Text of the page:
Climate change is not as bad as you think it might be. It’s worse.
The gloom and doom scenario is the current reality of how extreme temperatures are changing our environment and accelerating the risk of floods in the spring and forest fires in the summer, says Rob Gray, a forestry fire science analyst.
“The current weather trend is a bit worrying. It appears we are going to have a mild winter so the drought conditions of the past two years are likely to carry over to next year,” said Gray.
“I did a podcast for CBC back in the spring of 2017 talking longer fire seasons, less snow in the winter, less precipitation in the summer and more dry lightning, look for that to start to kick in more within another two decades, and that’s what happened in 2017 and again in 2018.
“And most of the weather computer models now indicate it’s now only going to get worse.”
|Rob Gray leaning against a tree in the Kootenays where he is conducting a post-fire landscape recovery study. Photo: Contributed|
Gray says our current generation and elected governments face some difficult decisions that will impact what condition our environment is for our children and grand-children, and downplaying or criticizing science for political advantage only makes those decisions easier to ignore.
“Climate change is a great navel-gazing exercise but what it boils down to is as a society, are we willing to sacrifice some of our wants and needs right now to prevent something bad from happening down the road that we today will never experience?”
Gray will be bringing his message in a presentation about wildfire effects and mitigation, sponsored by the First Things First Okanagan speaker series, in Penticton on Thursday, Nov. 1.
Gray says the solutions to help mitigate the impact of global warming exist, but they tend to be labour intensive and require environment infrastructure investment that governments are leery to sign off on.
“Myself and others are trying to make the argument when you look at the overall cost of these wildfires, it makes more financial sense to be spending more mitigation dollars up front,” he said.
Regarding forestry management, those measures would include prescribed burning; gathering up piles of slash, dead wood and needles on forest floors; finding new ways to use wood through pellet and bioenergy; encouraging rural homeowners to wildfire proof their homes; and generally see the forest as more than a tree harvesting plantation.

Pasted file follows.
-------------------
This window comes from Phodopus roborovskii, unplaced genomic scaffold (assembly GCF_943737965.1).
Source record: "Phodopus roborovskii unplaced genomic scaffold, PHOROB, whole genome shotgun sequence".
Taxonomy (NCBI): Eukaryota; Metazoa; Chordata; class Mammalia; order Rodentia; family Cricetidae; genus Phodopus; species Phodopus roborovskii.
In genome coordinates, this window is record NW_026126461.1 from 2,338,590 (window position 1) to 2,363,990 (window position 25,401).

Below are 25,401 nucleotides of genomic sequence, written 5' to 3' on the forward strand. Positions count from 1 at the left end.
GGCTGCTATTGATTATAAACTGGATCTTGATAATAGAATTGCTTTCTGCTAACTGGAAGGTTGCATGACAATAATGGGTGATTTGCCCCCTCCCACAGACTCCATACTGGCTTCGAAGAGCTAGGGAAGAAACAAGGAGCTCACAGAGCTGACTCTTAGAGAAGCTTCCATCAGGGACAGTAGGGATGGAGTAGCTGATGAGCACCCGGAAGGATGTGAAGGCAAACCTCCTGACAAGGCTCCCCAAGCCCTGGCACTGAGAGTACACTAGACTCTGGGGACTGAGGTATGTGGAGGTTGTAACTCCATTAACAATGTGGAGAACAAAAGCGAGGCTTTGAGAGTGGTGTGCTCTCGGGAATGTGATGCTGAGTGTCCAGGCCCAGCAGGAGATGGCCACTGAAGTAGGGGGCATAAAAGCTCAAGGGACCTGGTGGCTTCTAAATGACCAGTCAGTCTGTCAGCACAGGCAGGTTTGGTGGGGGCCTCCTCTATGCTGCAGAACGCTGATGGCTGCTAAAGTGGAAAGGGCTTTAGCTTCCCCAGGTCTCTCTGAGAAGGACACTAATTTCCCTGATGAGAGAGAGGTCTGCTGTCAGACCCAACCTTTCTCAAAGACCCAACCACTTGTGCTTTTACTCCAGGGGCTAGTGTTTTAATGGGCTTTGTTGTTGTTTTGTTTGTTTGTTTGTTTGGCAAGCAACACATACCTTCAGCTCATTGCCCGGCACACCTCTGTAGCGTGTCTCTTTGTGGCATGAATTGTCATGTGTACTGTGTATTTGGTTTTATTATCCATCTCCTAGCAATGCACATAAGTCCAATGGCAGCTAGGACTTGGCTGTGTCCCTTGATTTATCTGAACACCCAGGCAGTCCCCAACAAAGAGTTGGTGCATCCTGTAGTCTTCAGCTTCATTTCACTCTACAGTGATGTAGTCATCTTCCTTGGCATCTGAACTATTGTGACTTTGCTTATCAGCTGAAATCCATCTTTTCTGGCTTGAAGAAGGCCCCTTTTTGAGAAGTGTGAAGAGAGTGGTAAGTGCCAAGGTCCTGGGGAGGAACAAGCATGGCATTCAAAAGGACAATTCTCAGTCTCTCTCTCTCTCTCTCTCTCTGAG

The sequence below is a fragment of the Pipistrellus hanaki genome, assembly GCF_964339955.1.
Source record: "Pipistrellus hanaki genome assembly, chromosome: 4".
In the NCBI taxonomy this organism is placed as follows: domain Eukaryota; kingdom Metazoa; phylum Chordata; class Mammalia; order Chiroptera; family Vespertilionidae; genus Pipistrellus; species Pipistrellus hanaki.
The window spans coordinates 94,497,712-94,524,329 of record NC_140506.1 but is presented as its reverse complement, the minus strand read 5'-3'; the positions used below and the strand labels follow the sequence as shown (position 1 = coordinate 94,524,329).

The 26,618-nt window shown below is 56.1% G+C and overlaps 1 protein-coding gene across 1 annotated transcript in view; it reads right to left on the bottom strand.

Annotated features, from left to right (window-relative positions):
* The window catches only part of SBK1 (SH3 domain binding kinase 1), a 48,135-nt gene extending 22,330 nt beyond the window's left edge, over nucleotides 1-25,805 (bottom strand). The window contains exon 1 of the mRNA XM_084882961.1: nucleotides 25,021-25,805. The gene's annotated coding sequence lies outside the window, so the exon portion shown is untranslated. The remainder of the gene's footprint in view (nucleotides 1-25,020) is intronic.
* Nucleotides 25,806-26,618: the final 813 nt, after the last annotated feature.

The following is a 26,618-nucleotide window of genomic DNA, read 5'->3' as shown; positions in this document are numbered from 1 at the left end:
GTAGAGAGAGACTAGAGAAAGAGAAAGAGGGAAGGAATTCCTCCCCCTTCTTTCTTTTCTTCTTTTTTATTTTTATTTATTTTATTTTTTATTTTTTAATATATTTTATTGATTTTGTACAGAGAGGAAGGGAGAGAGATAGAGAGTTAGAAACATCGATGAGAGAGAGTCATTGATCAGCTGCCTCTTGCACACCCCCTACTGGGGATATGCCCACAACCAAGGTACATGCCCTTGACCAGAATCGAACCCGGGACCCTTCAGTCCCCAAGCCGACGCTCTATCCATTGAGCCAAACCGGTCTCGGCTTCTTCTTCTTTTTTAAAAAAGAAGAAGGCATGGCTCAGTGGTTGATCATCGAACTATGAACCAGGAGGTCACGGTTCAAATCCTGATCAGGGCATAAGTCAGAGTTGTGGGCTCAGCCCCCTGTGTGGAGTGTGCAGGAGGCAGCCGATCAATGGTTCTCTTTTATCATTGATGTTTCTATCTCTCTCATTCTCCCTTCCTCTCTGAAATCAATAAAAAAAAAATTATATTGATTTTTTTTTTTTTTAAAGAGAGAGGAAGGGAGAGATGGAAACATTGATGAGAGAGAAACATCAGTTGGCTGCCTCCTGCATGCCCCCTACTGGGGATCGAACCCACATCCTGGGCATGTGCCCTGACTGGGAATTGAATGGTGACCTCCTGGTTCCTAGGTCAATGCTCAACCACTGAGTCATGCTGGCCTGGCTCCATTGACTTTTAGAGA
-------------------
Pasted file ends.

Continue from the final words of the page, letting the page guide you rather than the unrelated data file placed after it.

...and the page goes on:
“I think there is a better understanding we have to do something (in preventative mitigation efforts) but the problem is government is so immersed in the existing process for funding,” he said, meaning its easier to commit money to deal with the damage fallout from a wildfire or flood than commit money in advance for preventative measures.
Gray said B.C. is worse off than most other provinces because of its existing forest inventory and impact on rural residents and communities that interface with those tree stands.
He said drought conditions have led to fires that have destroyed hundreds of thousands hectares of seedling plantations and left forest companies forced to chase after lesser quality burnt wood which becomes unmarketable as lumber two years after being burned.
He said while forests may seem immense to the casual observer driving around the Interior, when you map overlay the lost or damaged areas due to wildfire just in the last two years alone “there are a lot of big holes out there.”
“People are looking for answers. I have never seen this high a level of engagement on these issues as I have the last two years,” Gray noted.
“I work closely with a lot of fire chiefs across the B.C. Interior on wildfire prevention initiatives and I feel for those people because they don’t sleep from March until November now, living with the fear they might lose or have to evacuate their town because of a wildfire.
“I tell them to be aggressive as we can and try to mitigate those wildfire hazards while those of us in the fire science community battle with government to try and do things differently that the past in how we manage our forests. But it gets pretty frustrating.”
Gray will talk about those frustrations and how to move forward at his presentation, which takes place Nov. 1 at the Shatford Centre in Penticton, 760 Main St., 7:30 p.m.